New tech trends accelerated by the Covid-19 pandemic

We are all part of generation Zoom by now. But what other technological trends has the pandemic pushed forward?

18 January 2021

A futuristic tunnel corridor with neon glowing lights, a  3D rendering background wallpaper

By Mariusz Bogacki, Researcher and Science Communicator, Edinburgh

Throughout 2020 we’ve all gotten used to online Zoom meetings, new communication apps and live streaming of events and conferences. Cashless payments as well as online deliveries have also solidified their places in modern society. Yet, communication and digital payments services are only the tip of the iceberg of the technologically driven ‘new normal’. Here are some other fast developing tech trends that might have escaped your attention.

Robots are back!

Earlier this year we reported on the promising implementations of Eco-Robots – unmanned machines working with and for the environment. Over the course of the past year, the application of robotic solutions has proven of critical importance. In an effort to prevent the spread of Covid-19, drones were used in many cities to deliver medical supplies to districts under lockdown, while autonomous delivery vehicles brought groceries to people undergoing quarantine in hotels. In hospitals, autonomous mobile systems disinfected facilities in wards and corridors. These robotic solutions have been in development for a number of years now, but the pandemic has provided a strong push for more research into the application of robotics in everyday life.


The term might sound like something from an 80s sci-fi movie, but the applications and possibilities of this growing industry truly are futuristic. Telehealth – or telemedicine – is the distribution of health-related services via telecommunication technologies. The infrastructure is already here: smartwatches can monitor blood pressure, heart rate and body temperature; smartphone microphones analyse cough and determine illnesses such as pneumonia; the latest Apple Watch is even capable of generating accurate ECG tests. Data collected through these devices can then be fed to a local GP who will connect for an e-visit using a secure teleconference connection. Telehealth has proven life-saving in our current virus-ridden world, and doing so has managed to tackle one of its main challenges: convincing people that telehealth is as effective as physical health care.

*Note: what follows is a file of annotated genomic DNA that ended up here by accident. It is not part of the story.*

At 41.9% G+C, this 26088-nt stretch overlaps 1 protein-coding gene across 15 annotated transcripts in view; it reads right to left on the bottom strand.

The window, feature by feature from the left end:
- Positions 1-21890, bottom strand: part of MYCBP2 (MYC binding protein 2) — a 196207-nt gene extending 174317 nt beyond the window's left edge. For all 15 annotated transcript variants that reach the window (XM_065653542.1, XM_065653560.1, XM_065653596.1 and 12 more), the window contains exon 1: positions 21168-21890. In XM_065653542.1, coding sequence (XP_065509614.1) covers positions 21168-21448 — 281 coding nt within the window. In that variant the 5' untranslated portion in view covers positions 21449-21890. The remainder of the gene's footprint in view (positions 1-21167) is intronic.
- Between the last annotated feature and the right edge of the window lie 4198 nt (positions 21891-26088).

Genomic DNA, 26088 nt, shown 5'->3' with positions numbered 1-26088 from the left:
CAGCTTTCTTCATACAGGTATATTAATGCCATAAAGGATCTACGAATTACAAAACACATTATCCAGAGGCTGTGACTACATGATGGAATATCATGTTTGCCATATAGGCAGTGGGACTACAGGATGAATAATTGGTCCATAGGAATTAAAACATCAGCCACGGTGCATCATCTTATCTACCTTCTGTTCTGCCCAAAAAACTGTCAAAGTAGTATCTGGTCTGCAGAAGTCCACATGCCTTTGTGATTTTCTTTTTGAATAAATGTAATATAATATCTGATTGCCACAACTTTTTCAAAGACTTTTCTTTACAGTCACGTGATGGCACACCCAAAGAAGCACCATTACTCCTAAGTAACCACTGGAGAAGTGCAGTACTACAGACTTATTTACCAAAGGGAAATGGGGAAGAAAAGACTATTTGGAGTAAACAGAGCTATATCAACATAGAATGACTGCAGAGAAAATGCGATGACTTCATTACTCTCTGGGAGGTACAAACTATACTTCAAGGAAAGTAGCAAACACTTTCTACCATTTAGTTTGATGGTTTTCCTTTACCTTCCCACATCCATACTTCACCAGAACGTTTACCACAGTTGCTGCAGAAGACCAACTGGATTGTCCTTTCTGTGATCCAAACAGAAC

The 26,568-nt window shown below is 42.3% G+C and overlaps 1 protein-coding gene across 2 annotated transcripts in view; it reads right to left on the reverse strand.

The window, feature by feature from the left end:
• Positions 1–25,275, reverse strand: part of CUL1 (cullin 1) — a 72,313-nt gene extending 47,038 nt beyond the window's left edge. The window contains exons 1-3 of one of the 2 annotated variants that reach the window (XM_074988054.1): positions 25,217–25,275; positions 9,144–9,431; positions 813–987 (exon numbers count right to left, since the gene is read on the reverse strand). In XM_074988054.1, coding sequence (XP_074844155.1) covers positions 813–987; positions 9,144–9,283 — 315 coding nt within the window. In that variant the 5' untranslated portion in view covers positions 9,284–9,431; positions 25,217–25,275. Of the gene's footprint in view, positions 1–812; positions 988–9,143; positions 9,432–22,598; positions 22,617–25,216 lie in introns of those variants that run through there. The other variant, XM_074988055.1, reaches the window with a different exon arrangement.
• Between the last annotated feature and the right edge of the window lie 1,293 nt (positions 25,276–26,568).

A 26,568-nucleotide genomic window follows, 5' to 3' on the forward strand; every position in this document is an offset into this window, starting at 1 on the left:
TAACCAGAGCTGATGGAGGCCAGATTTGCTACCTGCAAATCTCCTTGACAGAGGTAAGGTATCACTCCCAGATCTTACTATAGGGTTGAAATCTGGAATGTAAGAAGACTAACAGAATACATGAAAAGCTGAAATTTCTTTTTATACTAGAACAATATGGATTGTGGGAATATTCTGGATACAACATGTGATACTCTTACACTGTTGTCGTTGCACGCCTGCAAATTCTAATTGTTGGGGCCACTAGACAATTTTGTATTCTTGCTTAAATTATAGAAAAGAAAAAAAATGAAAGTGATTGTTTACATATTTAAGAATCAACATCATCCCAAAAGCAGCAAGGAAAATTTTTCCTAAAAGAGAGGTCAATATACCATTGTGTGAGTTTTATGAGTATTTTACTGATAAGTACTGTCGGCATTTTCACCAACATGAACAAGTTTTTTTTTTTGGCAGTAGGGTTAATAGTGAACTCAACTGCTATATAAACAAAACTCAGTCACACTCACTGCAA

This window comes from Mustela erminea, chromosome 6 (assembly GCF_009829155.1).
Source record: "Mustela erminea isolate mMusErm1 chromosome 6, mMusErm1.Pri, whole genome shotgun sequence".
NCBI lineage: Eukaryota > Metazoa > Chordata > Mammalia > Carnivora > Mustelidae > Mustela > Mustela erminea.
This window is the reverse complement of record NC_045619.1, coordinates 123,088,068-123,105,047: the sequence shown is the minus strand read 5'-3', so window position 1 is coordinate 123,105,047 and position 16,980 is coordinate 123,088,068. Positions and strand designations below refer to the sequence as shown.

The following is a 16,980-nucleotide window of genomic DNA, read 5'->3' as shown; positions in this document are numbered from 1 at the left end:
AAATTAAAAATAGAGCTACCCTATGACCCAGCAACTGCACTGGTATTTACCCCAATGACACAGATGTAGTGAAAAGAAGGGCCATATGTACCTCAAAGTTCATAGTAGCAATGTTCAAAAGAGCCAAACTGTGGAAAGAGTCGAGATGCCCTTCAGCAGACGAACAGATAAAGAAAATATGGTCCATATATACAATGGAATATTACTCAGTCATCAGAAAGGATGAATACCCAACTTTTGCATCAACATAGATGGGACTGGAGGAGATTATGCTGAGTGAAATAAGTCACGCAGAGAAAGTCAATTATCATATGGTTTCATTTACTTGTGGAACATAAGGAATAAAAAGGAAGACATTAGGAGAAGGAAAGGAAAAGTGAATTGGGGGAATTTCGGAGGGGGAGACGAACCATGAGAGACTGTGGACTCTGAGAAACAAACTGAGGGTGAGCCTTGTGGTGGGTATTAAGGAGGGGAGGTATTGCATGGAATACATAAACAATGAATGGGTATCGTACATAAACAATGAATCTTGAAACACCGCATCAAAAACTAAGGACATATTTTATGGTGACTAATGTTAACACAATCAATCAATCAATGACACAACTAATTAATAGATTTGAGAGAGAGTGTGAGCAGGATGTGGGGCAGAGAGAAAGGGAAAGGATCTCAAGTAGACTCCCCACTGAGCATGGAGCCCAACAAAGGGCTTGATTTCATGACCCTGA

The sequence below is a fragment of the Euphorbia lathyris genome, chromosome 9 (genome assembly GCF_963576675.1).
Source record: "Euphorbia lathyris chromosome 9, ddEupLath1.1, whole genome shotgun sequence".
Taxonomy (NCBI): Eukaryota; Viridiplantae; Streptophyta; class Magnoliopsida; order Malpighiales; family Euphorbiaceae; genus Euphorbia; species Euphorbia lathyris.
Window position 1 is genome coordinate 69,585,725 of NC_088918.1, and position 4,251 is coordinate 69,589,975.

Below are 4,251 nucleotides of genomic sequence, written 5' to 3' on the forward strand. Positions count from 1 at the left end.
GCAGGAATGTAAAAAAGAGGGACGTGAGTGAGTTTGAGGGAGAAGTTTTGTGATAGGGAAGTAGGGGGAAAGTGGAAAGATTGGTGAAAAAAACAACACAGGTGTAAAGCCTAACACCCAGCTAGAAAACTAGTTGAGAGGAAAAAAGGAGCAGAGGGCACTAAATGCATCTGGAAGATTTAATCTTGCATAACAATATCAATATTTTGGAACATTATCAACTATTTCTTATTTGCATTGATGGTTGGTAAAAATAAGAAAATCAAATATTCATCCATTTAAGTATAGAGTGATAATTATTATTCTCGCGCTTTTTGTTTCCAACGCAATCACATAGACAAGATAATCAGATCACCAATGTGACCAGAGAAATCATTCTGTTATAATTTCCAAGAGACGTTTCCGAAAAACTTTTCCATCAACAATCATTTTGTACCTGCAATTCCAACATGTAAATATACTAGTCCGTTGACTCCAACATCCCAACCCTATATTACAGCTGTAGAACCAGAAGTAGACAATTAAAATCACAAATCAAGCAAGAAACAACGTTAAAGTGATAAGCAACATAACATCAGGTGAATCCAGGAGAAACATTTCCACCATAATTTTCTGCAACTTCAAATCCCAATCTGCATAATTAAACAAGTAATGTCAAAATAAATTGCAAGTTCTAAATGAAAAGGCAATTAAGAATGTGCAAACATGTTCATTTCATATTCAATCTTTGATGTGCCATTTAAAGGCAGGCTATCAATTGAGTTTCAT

Cloud computing

“Home schooling”, “home entertainment” or “working from home” (WFH) became some of the buzz words of 2020, and cloud computing, which makes all of these trends possible, consolidated its importance and relevance in our contemporary societies. Software has been moving away from the one-size-fits-all standard for a while, but the pandemic accelerated the superiority of individualised and continuously evolving sets of software packages. Subscription is the marketing engine that allows companies to monetize on these cloud-based systems. It also allows developers and producers to customise their services according to the needs of a cultivated and stable customer base. And with the arrival and spread of 5G networks there’s no turning back on the future of personal and collaborative computing.

The pandemic has undoubtedly increased the number of people who rely on, and have become more comfortable with, technological innovations and online solutions. Perhaps one of the biggest changes caused by the pandemic will be the societal acceptance of tech - It seems like the ‘new normal’ will be a lot more automated and digital.